Q: When did you know you were funny or that you were destined to be a performer? Was there a special moment?
Wilson: I never thought I would end up being an actress. I thought I really was going to do serious stuff like law or politics. So, when I finished high school, I was what’s called a Youth Ambassador for Australia and I was based in southern Africa for a year to spread good will across the African continent. As part of my job, I got malaria really badly and was put in intensive care, and I had a hallucination because they give you this cocktail of drugs to fix you so you don’t die, and I had this hallucination that I was at the Oscars and I won and I was a really good actress, and it was so real that when I came out of the hospital, I started saying to people I’m going to become an actress. I know this sounds crazy. I know I’m very serious and a bit shy, and people were like “Oh, I don’t think you should do that. You got into law school. You should just do that.” But I said “No, no” and so I went back to Australia the next month and started at a theater school in Australia. It took a while because I think girls who looked like me or were from the poorer area where I’m from in Australia, like you don’t think “Oh, I’m going to be a movie star.” You just didn’t think that would happen to girls like me where I’m from. And then, I don’t know, I just … the first thing I did was I started writing my own plays and putting them on and singing and dancing in them and I just very quickly got attention by doing that and got into Australian TV which then led to coming over here. I wrote a musical television series in Australia called “Bogan Pride” and that’s what caught the attention of the agents here. I was singing in what we call a swimming costume – it’s like a bathing suit — and I had pubic hair and they showed it to William Morris at my agency here and they said “Yup, she might be the next Dame Judi Dench.” (laughing) That’s a joke. And so yeah, that’s how I got representation over here.
Q: You said you bought a house here. Do you miss Australia?
Wilson: Yeah, I do. I’m just back. I got in at 6:30 this morning from Australia. It’s a very long way to come. But I do, because all my family is there. I try to go back when I can, but the movies are just keeping me so busy here which is great because this was my dream to come here and do movies.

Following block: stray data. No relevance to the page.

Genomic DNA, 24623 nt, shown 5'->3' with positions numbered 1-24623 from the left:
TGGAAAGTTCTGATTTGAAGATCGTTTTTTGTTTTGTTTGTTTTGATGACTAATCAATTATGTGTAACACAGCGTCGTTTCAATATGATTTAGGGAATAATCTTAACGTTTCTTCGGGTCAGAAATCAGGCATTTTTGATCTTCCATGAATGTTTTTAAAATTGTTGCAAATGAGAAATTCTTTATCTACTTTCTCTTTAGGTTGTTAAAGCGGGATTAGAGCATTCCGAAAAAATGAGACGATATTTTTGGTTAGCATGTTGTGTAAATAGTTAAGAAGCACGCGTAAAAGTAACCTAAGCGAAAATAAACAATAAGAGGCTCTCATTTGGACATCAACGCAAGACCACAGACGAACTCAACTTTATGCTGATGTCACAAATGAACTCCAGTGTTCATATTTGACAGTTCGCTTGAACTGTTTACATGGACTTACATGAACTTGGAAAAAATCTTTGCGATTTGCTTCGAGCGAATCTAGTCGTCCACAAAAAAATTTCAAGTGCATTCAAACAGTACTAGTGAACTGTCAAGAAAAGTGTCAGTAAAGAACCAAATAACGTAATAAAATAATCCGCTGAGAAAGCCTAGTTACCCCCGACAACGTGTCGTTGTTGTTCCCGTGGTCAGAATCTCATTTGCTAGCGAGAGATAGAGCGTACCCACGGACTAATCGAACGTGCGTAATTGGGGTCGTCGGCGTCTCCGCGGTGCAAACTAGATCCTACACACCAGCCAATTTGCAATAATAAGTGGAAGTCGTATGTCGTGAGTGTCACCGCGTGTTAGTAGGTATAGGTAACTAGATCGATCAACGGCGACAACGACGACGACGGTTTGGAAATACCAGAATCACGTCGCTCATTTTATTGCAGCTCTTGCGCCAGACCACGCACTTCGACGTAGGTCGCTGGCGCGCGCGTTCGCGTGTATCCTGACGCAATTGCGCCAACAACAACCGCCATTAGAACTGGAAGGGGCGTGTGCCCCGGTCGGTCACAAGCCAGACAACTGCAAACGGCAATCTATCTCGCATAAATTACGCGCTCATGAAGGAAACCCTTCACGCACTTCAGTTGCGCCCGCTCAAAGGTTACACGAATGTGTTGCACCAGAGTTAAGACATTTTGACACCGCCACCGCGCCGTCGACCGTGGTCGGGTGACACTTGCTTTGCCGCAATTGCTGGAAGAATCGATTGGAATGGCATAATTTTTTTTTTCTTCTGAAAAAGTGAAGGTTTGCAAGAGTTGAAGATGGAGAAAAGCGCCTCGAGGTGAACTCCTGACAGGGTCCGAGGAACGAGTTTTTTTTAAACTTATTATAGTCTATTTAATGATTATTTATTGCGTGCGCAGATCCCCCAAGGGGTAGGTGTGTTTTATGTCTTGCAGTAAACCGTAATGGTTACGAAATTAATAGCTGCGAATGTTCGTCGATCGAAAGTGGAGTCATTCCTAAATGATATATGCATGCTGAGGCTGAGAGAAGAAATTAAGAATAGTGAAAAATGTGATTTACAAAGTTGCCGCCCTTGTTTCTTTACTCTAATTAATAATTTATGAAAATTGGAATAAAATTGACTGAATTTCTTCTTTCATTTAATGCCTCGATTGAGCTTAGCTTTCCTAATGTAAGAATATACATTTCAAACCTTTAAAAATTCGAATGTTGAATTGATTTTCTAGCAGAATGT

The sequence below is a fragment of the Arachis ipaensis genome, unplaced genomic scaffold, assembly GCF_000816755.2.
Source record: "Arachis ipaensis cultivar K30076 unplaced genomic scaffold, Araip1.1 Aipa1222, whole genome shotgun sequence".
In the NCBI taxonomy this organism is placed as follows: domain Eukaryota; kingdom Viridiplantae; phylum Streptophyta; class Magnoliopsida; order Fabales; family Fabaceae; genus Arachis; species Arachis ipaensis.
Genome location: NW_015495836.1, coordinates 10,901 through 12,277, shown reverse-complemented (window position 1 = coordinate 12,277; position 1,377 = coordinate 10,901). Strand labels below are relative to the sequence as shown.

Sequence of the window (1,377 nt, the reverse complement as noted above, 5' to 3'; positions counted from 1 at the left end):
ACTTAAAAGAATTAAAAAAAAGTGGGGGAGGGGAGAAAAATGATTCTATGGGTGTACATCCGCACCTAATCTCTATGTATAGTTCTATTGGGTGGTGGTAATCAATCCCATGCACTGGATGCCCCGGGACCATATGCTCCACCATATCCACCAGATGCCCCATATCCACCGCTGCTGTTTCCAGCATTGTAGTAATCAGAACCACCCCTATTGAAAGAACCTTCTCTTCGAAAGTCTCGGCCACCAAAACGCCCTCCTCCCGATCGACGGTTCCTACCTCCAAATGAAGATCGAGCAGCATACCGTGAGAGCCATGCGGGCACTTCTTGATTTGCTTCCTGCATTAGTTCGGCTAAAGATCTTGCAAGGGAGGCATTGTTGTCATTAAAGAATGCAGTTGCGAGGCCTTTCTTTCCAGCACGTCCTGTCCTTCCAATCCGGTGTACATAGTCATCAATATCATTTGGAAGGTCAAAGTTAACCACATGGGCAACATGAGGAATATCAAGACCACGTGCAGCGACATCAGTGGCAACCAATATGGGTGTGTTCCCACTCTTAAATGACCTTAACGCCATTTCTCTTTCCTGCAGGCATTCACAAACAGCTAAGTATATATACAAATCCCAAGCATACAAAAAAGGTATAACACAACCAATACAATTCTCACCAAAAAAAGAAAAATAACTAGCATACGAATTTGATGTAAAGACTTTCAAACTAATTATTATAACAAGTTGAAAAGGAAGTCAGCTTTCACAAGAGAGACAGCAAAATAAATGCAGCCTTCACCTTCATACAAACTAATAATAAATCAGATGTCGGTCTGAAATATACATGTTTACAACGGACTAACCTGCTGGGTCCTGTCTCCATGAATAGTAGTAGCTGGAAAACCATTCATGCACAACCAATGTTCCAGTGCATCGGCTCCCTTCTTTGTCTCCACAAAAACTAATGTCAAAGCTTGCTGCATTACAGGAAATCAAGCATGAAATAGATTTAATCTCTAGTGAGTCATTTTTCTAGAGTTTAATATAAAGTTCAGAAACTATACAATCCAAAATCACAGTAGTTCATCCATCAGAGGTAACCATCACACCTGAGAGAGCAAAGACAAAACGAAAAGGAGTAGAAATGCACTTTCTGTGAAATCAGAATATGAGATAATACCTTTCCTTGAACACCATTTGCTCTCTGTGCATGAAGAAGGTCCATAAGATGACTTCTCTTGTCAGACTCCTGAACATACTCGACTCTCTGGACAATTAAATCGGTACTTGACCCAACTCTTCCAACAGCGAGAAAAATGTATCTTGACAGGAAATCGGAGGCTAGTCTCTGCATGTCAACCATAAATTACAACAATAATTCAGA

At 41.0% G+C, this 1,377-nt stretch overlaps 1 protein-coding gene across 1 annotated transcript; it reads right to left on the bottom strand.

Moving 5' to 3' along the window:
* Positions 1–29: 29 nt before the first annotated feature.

Q: What’s your ‘go to’ karaoke song?
Wilson: My very best karaoke thing I did was Elton John’s “Crocodile Rock” I think because I liked the choruses but I didn’t quite know the verses. That was really bad. I was very unprofessional. I don’t like karaoke because the mics are always so worn out. The quality of the mics is such that you’re always going (screaming) “Yeah, yeah!” and then you can’t like it. It’s like sometimes I’m too professional to get up and do it.
Q: Can you describe your personal style?
Wilson: I’m kind of a little bit preppy but with like a gangster edge. (shows us the large rings she’s wearing on each hand that spell out her first and last name) This is my name actually and they’re custom made from Brooklyn like from a total gangsta. Yeah, but I also like comfortable as well. I don’t know whether that’s a style. I’m just dressing for comfort.
Q: You mentioned one of your favorite music moments. What was the biggest challenge for you personally as far as singing and dancing and what routine?
Wilson: Because we have the 10-part harmonies in basically every number, except for “Party in the USA” which is pretty simple, but the 10-part harmonies when you’re not used to singing harmonies, it’s really difficult. We also thought we’d be getting vocal coaching, but when we got to Louisiana, they said “No, you’re supposed to learn it yourself.” So, we’d get the tracks and we’d have the full track in one ear and your part in the other ear and you’d basically have to sit there and learn. And, when you sing your bit, like in the Ace of Bass song, it’s just like (sings) “I…….I……and it opened up my eyes……happy living without you.” So, it doesn’t sound good when you’re just singing your bit, but when it’s in the group, it sounds really, really good, but that actually was my part in the song. It’s like if someone hears you just singing that, it’s not even the right timing usually unless you’re singing the melody in the songs but normally somebody like Kendrick was singing that. But it was pretty challenging if you’re not doing that all the time. So, even though I’ve done musical theater singing, it was quite hard to blend in.
Q: You auditioned using an American accent initially, right? What happened?
Wilson: Right. What happened was that we had the four weeks of rehearsals, and usually if I’m doing an accent in a movie, I’ll keep the accent and kind of the character the whole time. But, because we were doing 9am ‘til 6pm rehearsals every day, I just couldn’t keep it up. It was too exhausting. So I started talking like this (using her normal Australian accent), how I am now, and Jason Moore heard me and he was like… I don’t even know whether he knew I was Australian at first. And then he heard me talking like this and he was like “You’ve got to use that voice in the movie. You’ve got to.” And I’m like “No, I want to be an actor and do acting. I don’t want to use my real voice.” And he was like “Trust me, it’ll be great.” And so that’s another reason why I just improvised, I guess, to change the character a little bit because she definitely wasn’t written as an Australian girl.